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Old 10-19-2009, 05:48 PM   #1
v890115
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User Add


Hi,

I don't even know where to start here. A Linux project was turned over to me and as I started to dig around I noticed that I couldn't add user(s) by using useradd command. The command was not found. I basically at a lost here. I need to be able to add/ create user and assign them to group like admin group etc.

Can someone help me?

I did a cat /etc/issue and got the below...

Linux "SERVER NAME" 2.6.27.7 #1 SMP Thu Feb 19 12:04:52 GMT 2009 i686 GNU/Linux TOAK

Not sure what else to provide but please ask and I'll do my best to give more info.

Thanks in advance!!!
 
Old 10-19-2009, 05:50 PM   #2
pljvaldez
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Did you try which useradd or whereis useradd? Chances are, it is just in a directory not in your path (probably /usr/sbin or /sbin). What is the output of echo $PATH?
 
Old 10-19-2009, 05:54 PM   #3
sycamorex
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Also, make sure you add a new user as root.
 
Old 10-19-2009, 06:09 PM   #4
v890115
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Quote:
Originally Posted by pljvaldez View Post
Did you try which useradd or whereis useradd? Chances are, it is just in a directory not in your path (probably /usr/sbin or /sbin). What is the output of echo $PATH?
Yes, I went to the /usr/sbin or /sbin as well and unable to do it. Nothing there.

The output of echo $PATH:

/bin:/sbin:/usr/bin:/usr/sbin:/local/bin:/loca/sbin

Last edited by v890115; 10-19-2009 at 06:11 PM.
 
Old 10-19-2009, 06:22 PM   #5
Tinkster
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What distro are you using there?
 
Old 10-19-2009, 06:24 PM   #6
sycamorex
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You could try to find it manually:
Quote:
#find / -name useradd
 
Old 10-19-2009, 06:30 PM   #7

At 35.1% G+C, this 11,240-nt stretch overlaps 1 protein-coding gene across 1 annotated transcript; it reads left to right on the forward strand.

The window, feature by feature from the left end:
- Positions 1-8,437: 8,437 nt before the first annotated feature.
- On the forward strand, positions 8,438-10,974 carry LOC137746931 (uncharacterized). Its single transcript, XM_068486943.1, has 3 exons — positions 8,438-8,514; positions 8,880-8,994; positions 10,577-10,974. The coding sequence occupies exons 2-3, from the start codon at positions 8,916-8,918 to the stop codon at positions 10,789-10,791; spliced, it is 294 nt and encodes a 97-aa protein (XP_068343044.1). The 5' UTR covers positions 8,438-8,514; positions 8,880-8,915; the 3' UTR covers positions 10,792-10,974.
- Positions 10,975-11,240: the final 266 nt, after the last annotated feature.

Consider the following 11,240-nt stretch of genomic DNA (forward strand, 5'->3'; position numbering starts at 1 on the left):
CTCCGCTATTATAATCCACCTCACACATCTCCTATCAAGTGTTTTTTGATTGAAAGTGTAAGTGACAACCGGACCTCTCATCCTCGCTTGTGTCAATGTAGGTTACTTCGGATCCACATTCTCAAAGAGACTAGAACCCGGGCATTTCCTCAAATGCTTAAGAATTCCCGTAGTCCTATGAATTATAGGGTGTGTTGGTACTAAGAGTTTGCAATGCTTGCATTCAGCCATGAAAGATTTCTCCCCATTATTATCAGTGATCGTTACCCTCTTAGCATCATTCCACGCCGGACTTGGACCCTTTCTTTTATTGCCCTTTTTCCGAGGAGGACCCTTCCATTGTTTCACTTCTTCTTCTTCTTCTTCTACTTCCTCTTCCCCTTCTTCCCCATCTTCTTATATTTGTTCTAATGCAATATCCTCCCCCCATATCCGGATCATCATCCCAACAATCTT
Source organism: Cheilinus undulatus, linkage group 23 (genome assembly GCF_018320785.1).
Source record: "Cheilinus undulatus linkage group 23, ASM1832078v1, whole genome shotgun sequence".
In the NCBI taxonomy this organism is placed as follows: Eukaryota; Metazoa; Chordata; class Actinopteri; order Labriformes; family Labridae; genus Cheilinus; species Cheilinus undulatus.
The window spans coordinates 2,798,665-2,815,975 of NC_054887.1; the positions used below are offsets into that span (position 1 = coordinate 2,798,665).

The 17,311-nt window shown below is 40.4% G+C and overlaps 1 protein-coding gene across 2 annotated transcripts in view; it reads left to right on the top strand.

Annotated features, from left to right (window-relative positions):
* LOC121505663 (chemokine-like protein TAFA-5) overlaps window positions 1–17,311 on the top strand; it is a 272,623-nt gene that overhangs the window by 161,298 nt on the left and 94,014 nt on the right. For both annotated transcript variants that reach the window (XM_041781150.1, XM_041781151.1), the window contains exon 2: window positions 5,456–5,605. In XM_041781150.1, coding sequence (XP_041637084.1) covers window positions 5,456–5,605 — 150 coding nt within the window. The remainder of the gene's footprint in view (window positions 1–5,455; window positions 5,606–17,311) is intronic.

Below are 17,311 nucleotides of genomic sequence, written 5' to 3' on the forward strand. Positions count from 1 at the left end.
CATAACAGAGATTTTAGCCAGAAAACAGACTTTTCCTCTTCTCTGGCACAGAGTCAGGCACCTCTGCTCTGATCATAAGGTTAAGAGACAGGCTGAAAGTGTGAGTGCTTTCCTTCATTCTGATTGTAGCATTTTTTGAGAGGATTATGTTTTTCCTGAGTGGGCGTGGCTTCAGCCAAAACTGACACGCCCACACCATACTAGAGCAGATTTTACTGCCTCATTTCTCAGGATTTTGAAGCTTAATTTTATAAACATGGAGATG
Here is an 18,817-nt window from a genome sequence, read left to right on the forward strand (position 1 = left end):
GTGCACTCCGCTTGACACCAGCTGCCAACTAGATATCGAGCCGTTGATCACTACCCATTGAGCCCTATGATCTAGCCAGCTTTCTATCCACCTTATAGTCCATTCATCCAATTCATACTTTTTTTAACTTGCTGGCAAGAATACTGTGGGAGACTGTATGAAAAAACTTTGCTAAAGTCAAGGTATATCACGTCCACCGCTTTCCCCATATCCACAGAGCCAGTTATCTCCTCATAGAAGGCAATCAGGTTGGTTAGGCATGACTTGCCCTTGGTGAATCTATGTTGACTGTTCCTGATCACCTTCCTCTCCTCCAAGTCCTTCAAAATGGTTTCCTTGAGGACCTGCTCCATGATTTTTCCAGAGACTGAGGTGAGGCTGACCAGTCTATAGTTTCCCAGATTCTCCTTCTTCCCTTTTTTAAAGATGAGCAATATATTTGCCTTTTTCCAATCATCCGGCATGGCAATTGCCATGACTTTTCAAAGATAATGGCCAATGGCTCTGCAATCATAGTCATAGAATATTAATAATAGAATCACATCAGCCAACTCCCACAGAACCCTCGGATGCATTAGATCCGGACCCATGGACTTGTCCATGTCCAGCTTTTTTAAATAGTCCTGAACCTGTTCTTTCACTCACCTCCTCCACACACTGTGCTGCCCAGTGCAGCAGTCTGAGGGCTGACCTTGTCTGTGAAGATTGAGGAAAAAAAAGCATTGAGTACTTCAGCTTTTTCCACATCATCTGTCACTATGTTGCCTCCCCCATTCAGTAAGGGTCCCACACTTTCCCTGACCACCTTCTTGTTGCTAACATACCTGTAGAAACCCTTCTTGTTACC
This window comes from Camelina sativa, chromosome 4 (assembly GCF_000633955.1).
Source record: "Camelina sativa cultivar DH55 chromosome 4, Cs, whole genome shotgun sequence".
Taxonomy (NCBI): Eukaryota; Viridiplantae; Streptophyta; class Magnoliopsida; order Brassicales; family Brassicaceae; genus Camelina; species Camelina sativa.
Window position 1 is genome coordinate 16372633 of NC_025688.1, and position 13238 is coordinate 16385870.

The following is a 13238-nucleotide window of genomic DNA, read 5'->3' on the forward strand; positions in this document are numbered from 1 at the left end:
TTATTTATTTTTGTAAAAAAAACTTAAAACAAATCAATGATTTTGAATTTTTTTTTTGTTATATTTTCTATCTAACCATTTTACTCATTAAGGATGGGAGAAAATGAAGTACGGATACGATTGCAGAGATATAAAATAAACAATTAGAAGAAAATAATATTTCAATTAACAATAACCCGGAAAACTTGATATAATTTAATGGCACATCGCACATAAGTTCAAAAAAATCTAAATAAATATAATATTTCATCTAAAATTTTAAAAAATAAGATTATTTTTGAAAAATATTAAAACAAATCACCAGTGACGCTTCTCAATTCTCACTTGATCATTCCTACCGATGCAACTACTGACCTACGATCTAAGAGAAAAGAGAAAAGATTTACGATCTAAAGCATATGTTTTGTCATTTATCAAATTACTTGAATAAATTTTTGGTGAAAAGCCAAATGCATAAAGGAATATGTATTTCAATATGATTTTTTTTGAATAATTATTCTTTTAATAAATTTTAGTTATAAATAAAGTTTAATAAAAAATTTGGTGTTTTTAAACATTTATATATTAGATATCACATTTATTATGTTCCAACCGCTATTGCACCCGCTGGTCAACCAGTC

v890115
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You could try to find it manually:
I did try to find it manually too and came back with nothing. Not sure where else to look for.
 
Old 10-19-2009, 06:44 PM   #8
pljvaldez
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I've never tried it, but I would guess you can add a user by editing (as root) /etc/passwd, /etc/shadow, and /etc/group by hand. Then you'll want to run passwd after that to set a sane password and create a /home directory.

Also, a long time ago, I feel like I ran a distro that used adduser instead of useradd.
 
Old 10-19-2009, 06:49 PM   #9
v890115
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Quote:
Originally Posted by pljvaldez View Post
I've never tried it, but I would guess you can add a user by editing (as root) /etc/passwd, /etc/shadow, and /etc/group by hand. Then you'll want to run passwd after that to set a sane password and create a /home directory.

Also, a long time ago, I feel like I ran a distro that used adduser instead of useradd.
Thanks... I'll give that a try. It's been 3 yrs since I worked on Linux. I have tried adduser and useradd and both were not found. I can't help but to think utility is missing or someone removed the commands/ utility. Now, if that's the case how do I install it back? I am logging in as root, by the way. And even in root I can't find the useradd and/or adduser command.

Last edited by v890115; 10-19-2009 at 06:50 PM.
 
Old 10-19-2009, 06:51 PM   #10
sycamorex
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Quote:
Originally Posted by pljvaldez View Post
I've never tried it, but I would guess you can add a user by editing (as root) /etc/passwd, /etc/shadow, and /etc/group by hand. Then you'll want to run passwd after that to set a sane password and create a /home directory.

Also, a long time ago, I feel like I ran a distro that used adduser instead of useradd.
I checked the adduser interactive script and it seems that it actually uses the useradd binary.
 
Old 10-19-2009, 06:52 PM   #11
sycamorex
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@v890115
You haven't answered the question about your distro yet.
 
Old 10-19-2009, 07:09 PM   #12
pljvaldez
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Here's a guide to adding a user by hand.
 
Old 10-19-2009, 07:15 PM   #13
chrism01
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In re distro, also look for a file like

/etc/*release*


try

uname -a

as well.
 
Old 10-19-2009, 07:45 PM   #14
v890115
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What distro are you using there?
Oopss I missed this question earlier. Distro is Linux 2.6.27.7
 
Old 10-19-2009, 07:58 PM   #15
pljvaldez
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Quote:
Originally Posted by v890115 View Post
Oopss I missed this question earlier. Distro is Linux 2.6.27.7
That's not the distro. That's the linux kernel version. The distro will be something like Red Hat Enterprise Linux, or Ubuntu, or Debian, or Slackware, etc.

As someone else mentioned, try poking around for an /etc/*Release* file or something of the like that might tell us which distro and what vintage. Or uname -a output might give us some clues.
 
  


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